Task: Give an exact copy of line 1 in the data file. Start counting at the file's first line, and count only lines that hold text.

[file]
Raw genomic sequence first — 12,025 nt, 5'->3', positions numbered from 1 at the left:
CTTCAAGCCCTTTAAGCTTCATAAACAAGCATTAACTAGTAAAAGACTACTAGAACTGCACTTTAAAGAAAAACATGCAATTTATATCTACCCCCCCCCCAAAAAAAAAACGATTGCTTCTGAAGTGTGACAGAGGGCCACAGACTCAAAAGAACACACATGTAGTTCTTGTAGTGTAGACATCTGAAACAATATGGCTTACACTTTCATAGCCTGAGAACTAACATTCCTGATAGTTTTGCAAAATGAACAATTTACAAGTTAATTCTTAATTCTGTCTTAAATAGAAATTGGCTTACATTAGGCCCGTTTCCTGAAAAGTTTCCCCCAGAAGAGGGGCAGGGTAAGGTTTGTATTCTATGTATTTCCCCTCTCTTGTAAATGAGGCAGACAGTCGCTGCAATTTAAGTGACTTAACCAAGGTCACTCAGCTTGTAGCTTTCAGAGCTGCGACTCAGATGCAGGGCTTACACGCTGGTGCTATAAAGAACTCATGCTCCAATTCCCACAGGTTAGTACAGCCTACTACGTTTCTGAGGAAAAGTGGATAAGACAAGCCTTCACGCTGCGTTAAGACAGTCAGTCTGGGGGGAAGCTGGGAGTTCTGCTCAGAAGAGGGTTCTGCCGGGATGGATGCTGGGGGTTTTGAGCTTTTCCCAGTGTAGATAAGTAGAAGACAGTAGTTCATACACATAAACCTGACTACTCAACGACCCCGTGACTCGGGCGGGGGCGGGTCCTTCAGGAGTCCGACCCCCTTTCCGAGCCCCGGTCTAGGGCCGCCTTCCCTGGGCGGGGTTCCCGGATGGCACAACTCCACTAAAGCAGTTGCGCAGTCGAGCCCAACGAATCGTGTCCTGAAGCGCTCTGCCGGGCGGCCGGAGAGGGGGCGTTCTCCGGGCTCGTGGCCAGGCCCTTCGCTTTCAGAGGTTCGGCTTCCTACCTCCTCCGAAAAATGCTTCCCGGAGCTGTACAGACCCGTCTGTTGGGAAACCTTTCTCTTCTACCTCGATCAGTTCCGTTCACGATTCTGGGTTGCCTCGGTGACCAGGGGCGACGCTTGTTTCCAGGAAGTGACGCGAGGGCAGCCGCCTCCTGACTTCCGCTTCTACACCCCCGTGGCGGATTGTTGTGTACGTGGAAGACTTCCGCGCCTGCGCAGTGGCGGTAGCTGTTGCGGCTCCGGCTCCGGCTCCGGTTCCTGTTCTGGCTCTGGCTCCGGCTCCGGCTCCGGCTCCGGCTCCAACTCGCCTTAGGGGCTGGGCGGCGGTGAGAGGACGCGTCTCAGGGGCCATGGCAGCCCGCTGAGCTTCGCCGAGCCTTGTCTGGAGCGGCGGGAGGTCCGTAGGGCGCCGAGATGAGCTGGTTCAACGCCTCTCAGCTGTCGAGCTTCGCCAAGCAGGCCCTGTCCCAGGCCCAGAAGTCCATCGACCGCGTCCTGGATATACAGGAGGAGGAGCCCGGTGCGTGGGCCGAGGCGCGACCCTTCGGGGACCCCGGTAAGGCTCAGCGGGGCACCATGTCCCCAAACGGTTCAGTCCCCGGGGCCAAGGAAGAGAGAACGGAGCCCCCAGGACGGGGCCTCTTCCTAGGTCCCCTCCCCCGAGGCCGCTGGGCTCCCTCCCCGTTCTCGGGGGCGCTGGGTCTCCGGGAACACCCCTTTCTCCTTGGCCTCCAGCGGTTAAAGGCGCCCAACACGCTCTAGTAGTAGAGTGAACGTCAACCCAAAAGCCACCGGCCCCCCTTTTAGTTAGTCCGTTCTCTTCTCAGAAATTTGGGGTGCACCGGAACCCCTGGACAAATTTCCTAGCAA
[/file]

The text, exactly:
Raw genomic sequence first — 12,025 nt, 5'->3', positions numbered from 1 at the left: